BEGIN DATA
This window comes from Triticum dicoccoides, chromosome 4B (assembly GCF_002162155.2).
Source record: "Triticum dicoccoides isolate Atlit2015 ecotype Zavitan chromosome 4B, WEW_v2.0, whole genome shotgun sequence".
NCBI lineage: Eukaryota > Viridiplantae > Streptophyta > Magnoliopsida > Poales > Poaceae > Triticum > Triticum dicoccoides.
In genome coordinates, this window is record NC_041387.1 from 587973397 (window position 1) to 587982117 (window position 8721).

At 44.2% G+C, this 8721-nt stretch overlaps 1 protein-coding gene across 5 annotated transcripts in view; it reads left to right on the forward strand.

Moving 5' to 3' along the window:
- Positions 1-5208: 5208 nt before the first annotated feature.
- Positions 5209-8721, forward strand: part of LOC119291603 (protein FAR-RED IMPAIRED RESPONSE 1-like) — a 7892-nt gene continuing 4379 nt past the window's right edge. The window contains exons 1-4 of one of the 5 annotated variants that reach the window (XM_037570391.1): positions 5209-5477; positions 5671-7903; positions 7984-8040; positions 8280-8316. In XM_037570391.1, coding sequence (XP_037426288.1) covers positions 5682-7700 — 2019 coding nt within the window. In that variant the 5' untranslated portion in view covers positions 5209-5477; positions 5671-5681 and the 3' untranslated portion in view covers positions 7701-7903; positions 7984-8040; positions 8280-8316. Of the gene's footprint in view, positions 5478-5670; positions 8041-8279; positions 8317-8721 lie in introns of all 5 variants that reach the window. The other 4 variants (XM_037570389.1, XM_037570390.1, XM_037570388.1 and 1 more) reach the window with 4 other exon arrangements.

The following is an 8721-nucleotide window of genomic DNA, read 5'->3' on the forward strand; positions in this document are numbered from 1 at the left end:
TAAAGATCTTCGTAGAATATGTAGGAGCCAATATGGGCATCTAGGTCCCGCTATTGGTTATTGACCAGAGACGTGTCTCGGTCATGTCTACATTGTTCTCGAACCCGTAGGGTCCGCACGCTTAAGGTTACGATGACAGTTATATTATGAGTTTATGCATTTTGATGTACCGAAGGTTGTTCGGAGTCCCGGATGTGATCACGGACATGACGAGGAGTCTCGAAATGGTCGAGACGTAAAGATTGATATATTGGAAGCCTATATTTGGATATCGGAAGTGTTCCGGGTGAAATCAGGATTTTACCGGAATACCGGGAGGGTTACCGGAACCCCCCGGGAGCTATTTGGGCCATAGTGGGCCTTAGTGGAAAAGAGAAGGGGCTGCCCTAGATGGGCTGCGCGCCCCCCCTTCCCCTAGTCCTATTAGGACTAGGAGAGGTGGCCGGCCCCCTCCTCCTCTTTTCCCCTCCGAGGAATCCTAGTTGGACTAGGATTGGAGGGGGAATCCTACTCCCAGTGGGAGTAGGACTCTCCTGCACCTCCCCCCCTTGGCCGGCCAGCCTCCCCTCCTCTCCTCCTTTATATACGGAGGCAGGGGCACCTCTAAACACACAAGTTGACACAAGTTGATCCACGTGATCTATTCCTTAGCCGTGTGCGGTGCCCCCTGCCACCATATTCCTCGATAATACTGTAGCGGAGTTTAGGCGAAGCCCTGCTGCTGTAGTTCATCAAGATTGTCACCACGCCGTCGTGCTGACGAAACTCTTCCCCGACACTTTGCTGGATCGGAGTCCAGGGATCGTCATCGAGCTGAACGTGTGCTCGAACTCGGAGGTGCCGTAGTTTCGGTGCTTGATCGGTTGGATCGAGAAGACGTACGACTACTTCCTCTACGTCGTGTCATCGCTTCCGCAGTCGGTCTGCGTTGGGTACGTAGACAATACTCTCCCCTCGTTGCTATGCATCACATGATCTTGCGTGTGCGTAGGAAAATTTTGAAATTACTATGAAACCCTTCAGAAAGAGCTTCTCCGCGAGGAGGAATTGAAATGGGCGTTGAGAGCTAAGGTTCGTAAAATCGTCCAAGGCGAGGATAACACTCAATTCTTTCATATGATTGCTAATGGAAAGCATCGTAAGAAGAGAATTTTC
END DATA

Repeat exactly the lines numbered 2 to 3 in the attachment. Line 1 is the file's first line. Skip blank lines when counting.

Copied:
Source record: "Triticum dicoccoides isolate Atlit2015 ecotype Zavitan chromosome 4B, WEW_v2.0, whole genome shotgun sequence".
NCBI lineage: Eukaryota > Viridiplantae > Streptophyta > Magnoliopsida > Poales > Poaceae > Triticum > Triticum dicoccoides.